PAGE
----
On Top of the World

Well behaved women rarely make history.

Lost in Transition; why Sofia Coppola should direct Twilight

I spent a lot of yesterday thinking about this article indicating that the final Twilight movie(s) could be directed by an Academy Award nominee. And when I say thinking I really mean laughing. A lot. In discussion one commenter suggested Quentin Tarantino based on the almost as hilarious news he’s considering a rom-com, but qualifying that “QT is too god for this fuckery”. Which he admitted was a typo but we agreed a reasonably accurate one and now I want it on a bumper sticker (yes, those who know me, I don’t really swear, but QT does so it’s okay). Anyway, back to the allegedly real options. When I actually thought about it (here meaning think not laugh) I realized:

1. Gus Van Sant is really good at making movies in which absolutely nothing happens.
2. Sofia Coppola is really good at making movies in which things happen to young women.

I don’t know Bill Condon’s work but based on the above he may be a good fit, too. And without going into spoilers, certain aspects of the franchise finale just might work better under Tarantino’s helm. Or James Cameron who actually likes blockbusters surrounding love stories. Or say, Tim Burton. I almost kinda wish Tim Burton had been tapped from the beginning, I want to see his Forks. Or imagine Alfonso Cuaron with the love triangle.

But Sofia Coppola. That’s actually brilliant.

Bella is the epitome of Girl To Whom Things Happen. My husband and I have discussed at length that if Meyers’ intent were to write a vampire story from the point of view of the victim — well, that’s actually a neat idea. But Bella isn’t just the victim of a vampire. Bella is a victim of life. She exists to be in danger and it is stressed that she is clumsy and unlucky and untalented so she can’t be expected to save herself. Anything she does of her own free will is done to further victimize herself. As a feminist and mother of daughters, this is infuriating. It is even more infuriating that it is ostensibly her story. You could say that Cho Chang, for example, exists to be the Love Interest and doesn’t do anything for herself — but she’s a footnote in Harry Potter’s story. Bella Swan is the main character of the Twilight saga and yet she barely asserts herself on the story. And when she does it is because Edward or Jacob won’t do it for her so she does everything she can to force them to. It’s almost the direct opposite of what I want in a heroine. But wow, wow, do I want to see what Sofia would do with her! This is what her films are about. I think I could almost appreciate Bella Swan through the lens of Sofia Coppola.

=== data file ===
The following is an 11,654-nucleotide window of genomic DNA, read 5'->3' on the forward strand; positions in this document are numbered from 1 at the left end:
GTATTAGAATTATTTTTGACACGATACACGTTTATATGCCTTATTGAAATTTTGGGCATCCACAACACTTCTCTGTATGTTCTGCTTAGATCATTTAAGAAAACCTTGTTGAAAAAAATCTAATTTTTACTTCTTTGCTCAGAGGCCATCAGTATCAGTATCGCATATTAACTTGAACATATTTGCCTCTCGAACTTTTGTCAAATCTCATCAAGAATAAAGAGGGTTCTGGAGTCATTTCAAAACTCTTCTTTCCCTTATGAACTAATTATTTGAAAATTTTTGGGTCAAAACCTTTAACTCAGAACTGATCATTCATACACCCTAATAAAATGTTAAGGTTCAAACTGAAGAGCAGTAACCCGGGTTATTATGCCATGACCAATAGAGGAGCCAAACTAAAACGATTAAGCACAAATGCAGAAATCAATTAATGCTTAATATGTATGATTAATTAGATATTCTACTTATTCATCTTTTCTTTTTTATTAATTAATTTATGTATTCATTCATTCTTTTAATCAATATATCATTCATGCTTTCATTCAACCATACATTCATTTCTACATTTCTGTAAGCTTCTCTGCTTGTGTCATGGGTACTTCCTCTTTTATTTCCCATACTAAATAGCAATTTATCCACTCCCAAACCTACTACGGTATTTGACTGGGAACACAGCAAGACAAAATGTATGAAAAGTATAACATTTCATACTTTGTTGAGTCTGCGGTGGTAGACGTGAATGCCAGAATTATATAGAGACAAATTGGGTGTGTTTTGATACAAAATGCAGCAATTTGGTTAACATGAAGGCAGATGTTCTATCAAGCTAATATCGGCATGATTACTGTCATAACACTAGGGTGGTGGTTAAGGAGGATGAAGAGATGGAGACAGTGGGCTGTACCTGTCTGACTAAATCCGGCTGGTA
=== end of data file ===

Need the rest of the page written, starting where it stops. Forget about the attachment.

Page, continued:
Now I’m going to be really disappointed she’s not directing.

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4 Comments»

  madmarvelgirl wrote @

I’m only about halfway through the first book, but I’m sort of unduly fascinated with Bella. I don’t necessarily like her, but I remember the time in my life when I wasn’t that far from being her.

I’ve been wondering if it’s understandable for her to emerge as a heroine for girls who feel lied to by girl-power narratives. This is hard for me because, as you know, I *love* girl power narratives, but I don’t know how they answer the response, “If I’m going down a street by myself and someone starts chasing me, I *do* feel helpless, and I’m not getting out of there without someone to save me.” I mean, rescue fantasies are valid fantasies, too, right?

I’m not saying, at all, that I think Bella is the right answer to that, but in a way she is *an* answer, and without having a better, honest answer, I can’t dismiss it out of hand.

Though it’s entirely possible that most readers think Bella’s a stupid lame-o and they’re only reading because they want Edward for themselves (for some reason) and think they can do better. IDK.

  Magnet Girl wrote @

I can’t wait for you to read the second book. It is on my list of ten worst in all of literature (my daughter refused to read past chapter 2, she is one of the target audience who thinks Bella is a stupid lame-o) BUT Bella starts to overidentify with various heroines in books past *herself* and everything you said here is very valid in relation.

  madmarvelgirl wrote @

I think the ‘stupid lame-o’ reaction says good things about your daughter. I’m not sure *I* would have been so enlightened as a teen.

  Ping-back Alert « On Top of the World wrote @

[…] 3. Bill Condon will be directing Breaking Dawn. I still don’t know his work and therefore have no comment (beyond being slightly sad it is not Sofia Coppola). […]


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